In person, there are miscommunications in almost any conversation, even when the people involved know each other relatively well enough to pick up on all the nonverbal cues that go along with it. With actual human users reading your content, you have to keep in mind that your point may not actually come across as you’ve intended. This could get you into all sorts of scrapes and, sadly, not get you the links you want. As writers, some of us tend to not be overly literal at times, but just because we are flowery and love to throw in weird references and turns of phrase does not at all mean that the people reading what we write will understand what we mean. How many times have you written something and had someone take it the “wrong” way when you never, ever saw that coming?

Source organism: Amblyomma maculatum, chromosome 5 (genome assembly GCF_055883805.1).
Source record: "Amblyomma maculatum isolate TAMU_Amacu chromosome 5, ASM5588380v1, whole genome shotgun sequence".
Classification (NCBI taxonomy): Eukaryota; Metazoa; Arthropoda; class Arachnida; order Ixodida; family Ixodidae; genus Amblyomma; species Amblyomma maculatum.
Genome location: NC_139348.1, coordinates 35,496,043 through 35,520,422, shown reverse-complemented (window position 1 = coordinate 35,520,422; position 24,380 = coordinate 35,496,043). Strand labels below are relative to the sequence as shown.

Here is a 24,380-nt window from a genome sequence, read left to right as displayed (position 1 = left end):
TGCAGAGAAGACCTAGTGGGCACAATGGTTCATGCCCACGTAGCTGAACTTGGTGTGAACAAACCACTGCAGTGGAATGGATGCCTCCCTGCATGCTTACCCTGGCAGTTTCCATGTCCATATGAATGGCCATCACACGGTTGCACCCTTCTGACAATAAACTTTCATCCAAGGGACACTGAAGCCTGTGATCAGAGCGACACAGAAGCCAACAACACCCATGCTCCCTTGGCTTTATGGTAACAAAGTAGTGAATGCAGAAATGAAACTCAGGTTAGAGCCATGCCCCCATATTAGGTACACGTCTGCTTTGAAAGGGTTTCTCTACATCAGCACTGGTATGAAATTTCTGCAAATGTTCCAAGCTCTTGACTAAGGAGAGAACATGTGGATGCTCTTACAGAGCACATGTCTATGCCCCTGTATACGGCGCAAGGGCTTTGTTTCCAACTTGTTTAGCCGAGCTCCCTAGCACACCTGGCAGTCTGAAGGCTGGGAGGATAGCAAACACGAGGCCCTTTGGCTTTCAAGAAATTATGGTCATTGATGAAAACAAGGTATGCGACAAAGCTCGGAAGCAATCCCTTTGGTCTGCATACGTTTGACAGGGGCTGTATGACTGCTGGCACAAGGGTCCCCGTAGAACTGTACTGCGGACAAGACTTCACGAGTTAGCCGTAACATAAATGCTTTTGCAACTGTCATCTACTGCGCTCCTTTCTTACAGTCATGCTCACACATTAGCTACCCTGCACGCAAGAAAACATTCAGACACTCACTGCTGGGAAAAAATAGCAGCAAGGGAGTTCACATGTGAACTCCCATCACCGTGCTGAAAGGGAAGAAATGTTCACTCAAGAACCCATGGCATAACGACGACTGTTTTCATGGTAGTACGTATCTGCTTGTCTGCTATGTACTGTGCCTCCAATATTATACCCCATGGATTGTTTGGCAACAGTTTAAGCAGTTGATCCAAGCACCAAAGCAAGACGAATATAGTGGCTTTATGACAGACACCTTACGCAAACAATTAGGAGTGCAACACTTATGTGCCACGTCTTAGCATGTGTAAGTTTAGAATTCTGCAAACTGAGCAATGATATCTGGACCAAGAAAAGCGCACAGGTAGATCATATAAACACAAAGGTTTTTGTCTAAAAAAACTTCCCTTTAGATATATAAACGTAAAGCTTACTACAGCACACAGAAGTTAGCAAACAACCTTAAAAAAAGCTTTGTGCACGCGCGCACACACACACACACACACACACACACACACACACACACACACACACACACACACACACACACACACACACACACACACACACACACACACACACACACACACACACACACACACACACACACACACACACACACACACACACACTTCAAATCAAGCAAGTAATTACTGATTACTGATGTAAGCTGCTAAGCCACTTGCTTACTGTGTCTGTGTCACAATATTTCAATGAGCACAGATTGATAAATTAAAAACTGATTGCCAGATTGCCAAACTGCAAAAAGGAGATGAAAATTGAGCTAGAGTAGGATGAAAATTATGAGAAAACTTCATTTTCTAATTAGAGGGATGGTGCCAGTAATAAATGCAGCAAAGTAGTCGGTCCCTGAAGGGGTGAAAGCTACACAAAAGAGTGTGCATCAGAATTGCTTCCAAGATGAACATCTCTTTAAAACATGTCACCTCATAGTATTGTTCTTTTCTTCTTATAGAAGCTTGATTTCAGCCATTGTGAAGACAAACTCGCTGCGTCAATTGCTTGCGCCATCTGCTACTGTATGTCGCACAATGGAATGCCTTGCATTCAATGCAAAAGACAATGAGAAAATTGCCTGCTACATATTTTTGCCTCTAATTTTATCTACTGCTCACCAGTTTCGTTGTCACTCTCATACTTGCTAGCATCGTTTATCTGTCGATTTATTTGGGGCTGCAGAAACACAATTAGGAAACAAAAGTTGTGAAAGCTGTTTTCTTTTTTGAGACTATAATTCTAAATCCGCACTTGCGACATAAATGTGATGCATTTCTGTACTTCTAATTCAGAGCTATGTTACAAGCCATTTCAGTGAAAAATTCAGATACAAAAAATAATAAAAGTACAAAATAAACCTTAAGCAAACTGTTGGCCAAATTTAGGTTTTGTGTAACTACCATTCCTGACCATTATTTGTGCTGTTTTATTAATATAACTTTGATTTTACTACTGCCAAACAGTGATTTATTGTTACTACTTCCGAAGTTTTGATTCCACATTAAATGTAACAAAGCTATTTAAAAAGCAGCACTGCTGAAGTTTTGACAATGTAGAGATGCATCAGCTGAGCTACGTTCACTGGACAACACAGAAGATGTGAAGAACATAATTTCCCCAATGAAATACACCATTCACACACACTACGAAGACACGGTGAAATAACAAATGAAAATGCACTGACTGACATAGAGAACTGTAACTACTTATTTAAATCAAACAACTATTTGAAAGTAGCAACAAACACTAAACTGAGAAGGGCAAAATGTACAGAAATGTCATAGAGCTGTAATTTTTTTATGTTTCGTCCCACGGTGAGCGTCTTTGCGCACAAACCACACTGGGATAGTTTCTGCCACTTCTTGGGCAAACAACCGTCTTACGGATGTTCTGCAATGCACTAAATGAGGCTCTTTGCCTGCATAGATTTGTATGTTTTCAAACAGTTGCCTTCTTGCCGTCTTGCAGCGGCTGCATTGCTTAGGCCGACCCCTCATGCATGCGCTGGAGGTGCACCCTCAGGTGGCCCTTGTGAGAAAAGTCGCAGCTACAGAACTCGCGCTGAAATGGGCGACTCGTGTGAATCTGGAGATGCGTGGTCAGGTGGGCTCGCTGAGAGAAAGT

Here’s a headline that I just saw on a local news site:

State Leaders Recall Jim Long at Council Meeting

Well…to my mind, since I didn’t know that Mr. Long had passed away, this suggested that they’d voted to remove him from his post. I was excited to suspect something nefarious on his part because I like some good local conflict. Not the case, apparently, as they were simply “remembering” him. Recall, remember…not the same connotations to me. If I were searching for information about those lively council members remembering Jim Long, I’d not use the word “recall” in my search query. How many people would? I wouldn’t click on a result with that wording, either, even though it is actually what I’m looking for, nor would I link to it (obviously, as I wouldn’t read it!) Therefore, even if you did read the article and could easily get the gist of it, it’s not going to show up in a typical search for it, which is kind of a loss for link building isn’t it? I say this as if loads of searchers are grasping for results on this topic…but it’s a good example. (Please note that I in no way intend to make light of Mr. Long’s death.)